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The Best Way to Take Your Own Blood Pressure


Nov. 10, 2014 Men's Health

In a new study from the University of South Carolina School of Medicine-Greenville, researchers found that people who saw their doctors at least twice a year were more than three times as likely to keep their high blood pressure stable than those who made fewer appointments.

“Folks who have more office visits are more likely to be aware they have high blood pressure, more likely to be treated for it, and it’s more likely to be controlled when they are treated,” says study author Brent Egan, M.D. That’s because their docs can begin treatment and adjust meds as necessary during follow-up visits.

Blood pressure counts as high if it’s over 140/90 millimeters of mercury (mm Hg). The first number is your systolic pressure—the pressure when your heart is pumping blood. The second number measures your diastolic pressure, which is when your heart is between beats.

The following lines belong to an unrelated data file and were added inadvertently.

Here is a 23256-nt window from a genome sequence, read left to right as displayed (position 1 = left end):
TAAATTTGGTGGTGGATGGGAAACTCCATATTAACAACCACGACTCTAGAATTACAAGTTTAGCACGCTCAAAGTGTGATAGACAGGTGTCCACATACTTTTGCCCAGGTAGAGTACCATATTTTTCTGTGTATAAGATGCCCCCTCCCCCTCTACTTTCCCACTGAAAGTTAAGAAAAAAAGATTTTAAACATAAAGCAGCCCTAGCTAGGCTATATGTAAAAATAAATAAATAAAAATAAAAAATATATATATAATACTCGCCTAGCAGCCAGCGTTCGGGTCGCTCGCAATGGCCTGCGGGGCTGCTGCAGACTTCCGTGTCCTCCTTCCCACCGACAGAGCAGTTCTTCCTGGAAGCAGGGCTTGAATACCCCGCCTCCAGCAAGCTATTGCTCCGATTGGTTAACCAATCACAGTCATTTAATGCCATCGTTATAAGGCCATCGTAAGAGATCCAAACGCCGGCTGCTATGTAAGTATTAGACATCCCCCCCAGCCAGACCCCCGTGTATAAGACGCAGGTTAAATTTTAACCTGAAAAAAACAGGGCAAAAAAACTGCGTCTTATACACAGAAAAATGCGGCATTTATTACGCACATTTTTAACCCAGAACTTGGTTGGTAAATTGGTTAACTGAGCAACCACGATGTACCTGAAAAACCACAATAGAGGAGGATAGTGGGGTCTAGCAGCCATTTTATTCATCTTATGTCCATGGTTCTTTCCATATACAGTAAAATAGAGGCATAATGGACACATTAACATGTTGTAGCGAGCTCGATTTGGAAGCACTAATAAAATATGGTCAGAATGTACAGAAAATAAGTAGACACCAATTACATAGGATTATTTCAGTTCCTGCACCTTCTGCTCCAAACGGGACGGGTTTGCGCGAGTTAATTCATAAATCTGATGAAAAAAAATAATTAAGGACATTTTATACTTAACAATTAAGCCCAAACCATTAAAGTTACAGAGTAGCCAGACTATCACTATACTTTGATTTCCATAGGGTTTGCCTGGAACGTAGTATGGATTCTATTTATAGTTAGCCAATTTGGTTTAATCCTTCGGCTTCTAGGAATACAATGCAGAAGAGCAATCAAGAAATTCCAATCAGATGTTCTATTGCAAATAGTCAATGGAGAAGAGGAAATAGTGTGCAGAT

If your blood pressure is out of whack—160/100 mm Hg or higher—you may need to see your doc every 2 weeks until it’s stabilized, or under 140/90. For mildly elevated cases where it’s close to controlled—say, 140-159/90-99 mm Hg—every month is fine, though you may be able to stretch it to every 2 if you fall in the low end of the range.

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